Fall in Love with a Small Town

It’s not a trip if you don’t find a new place you love to eat, or a place you’d love to stay. Use this guide to explore Troutdale’s shops, restaurants, and surrounding areas. Fall in love with a small town once again.

In Troutdale

Historic Edgefield
Plan a stay at the beautiful Edgefield Hotel, in Troutdale, or drop in for a day visit. Edgefield’s 74 acres host a par-3 golf course, sprawling vineyard, multiple restaurants and a glass blower you can stop in to watch work. Enjoy a drink, stroll the grounds, or go to a movie or concert. It’s all there.

From a farm, to a hospital, Edgefield has a long and storied history. Nearly torn down in the 1980’s, the property was saved by the Troutdale Historical Society and sold to the McMenamin family. Ask about the history at Edgefield and uncover it for yourself.

Est. 1911

Est. 1911

Downtown
Take a stroll downtown. Spend time in the Caswell Gallery for bronze sculptures that capture the natural beauty of the Gorge. Stop into the Columbia River Gallery for more art and world class framing. If you come in on the first Friday of the month, step in with the bronze sculptor Rip Caswell and other renowned artists for an art walk.

Sit a spell at the Troutdale General Store for a cup of coffee with decor that will take you back in time.

Visit the Columbia Gorge Outlet Mall to pick up anything you might have forgotten.

For more information visit the West Columbia Gorge Chamber of Commerce.

Est. 1890

Est. 1890

Museums
If you’ve explored the King of Roads exhibit and are looking for more, you’re in luck. The Harlow House, located right next to the Barn Museum holds an impressive exhibit on Troutdale’s history. Then stop by the Depot, a decommissioned Union Pacific Rail Depot.

Fishing
Find out what fish are in the Sandy at any given time at Mark’s Snack and Tackle. Taste what the river has to offer and then pick up some gear of your own. Then head off to one of the numerous fishing spots along the Sandy or Columbia Rivers.

Around Troutdale

Food on the Highway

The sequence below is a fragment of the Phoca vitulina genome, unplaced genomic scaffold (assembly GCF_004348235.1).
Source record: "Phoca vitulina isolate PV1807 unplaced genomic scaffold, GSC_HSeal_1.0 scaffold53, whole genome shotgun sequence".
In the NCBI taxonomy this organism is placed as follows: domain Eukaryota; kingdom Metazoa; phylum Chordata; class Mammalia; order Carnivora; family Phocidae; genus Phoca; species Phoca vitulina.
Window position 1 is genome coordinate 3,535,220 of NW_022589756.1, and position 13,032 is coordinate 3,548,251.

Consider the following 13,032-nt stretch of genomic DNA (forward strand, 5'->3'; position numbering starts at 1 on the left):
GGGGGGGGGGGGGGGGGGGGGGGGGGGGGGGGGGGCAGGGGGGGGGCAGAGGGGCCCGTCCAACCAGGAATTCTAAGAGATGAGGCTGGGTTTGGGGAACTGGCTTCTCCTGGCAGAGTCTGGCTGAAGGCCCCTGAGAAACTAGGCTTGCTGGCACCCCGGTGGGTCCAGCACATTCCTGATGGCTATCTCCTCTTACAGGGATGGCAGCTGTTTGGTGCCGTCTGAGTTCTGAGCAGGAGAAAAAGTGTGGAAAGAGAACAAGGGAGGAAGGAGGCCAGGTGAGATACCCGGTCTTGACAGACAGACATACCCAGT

On your way back into Troutdale stop by Shirley’s Tippy Canoe restaurant or Tad’s Chicken ‘n Dumplings. Shirley’s has a great variety, while Tad’s is a meat lovers paradise with steak and of course Chicken ‘n Dumplings. Both are highly recommended.

Historic Automobile Club
While traveling the HCRH from Troutdale, stop by for a look at the former Portland Automobile Club and grounds, now owned by Junki and Linda Yoshida(Be respectful, it is private property). It is at the west end of the Stark Street Bridge.

The Bridal Veil Post Office
Make the invitations to your special day even more special by sending them with a post mark from the last building still standing from Bridal Veil’s old lumber mill days. Select your stamps and treasure the moment. If you are not a bride, stop by anyway for a photo in front of one of the smallest post offices in the country, one of the Gorge’s unique and special places, just 100 square feet of bustling post office. While in Bridal Veil, drive by Forest Hall for a look at one of the original roadhouses (it’s a private residence so please respect the privacy of the residents). Also take a peek through the hedge at the Jacobsen Mansion, now a home for a group of Franciscan nuns who restored the home to its original grandeur.

The Sandy River Delta
Drive or bike to the Sandy River Delta – and don’t forget your binoculars. Opportunities for bird watching, dog walking and more abound. Go to the easily accessible Maya Lin’s Confluence Project bird blind and spy the Lazuli Buntings in the spring and summer with bright blue spots of color. Listen for the slow, rhythmic pecking of the huge Pileated woodpecker, or the fast hammering of the sapsuckers and downy woodpeckers. Let the forest take over your senses.

Oxbow Park
Just a few miles outside of Troutdale, Oxbow Park is a great campground along the Sandy river. Whether you’re there to camp or just for a day visit there is plenty to do. Explore the 15 miles of trail in the Oxbow forest while you’re there and run into deer, beavers, elk and more. If it’s hot jump in the Sandy river to cool off, or better yet take a boat out onto the water.

Visit the park in October for a ‘salmon walk’: an up close and personal view of fall chinook spawning.

Fair warning – the Sandy River is a strong and dangerous river. There are numerous holes and deep spots near to the shore, and the water is cold year round. Life jackets are recommended if you plan to play in the river, especially for children.

There is a $5 entrance fee.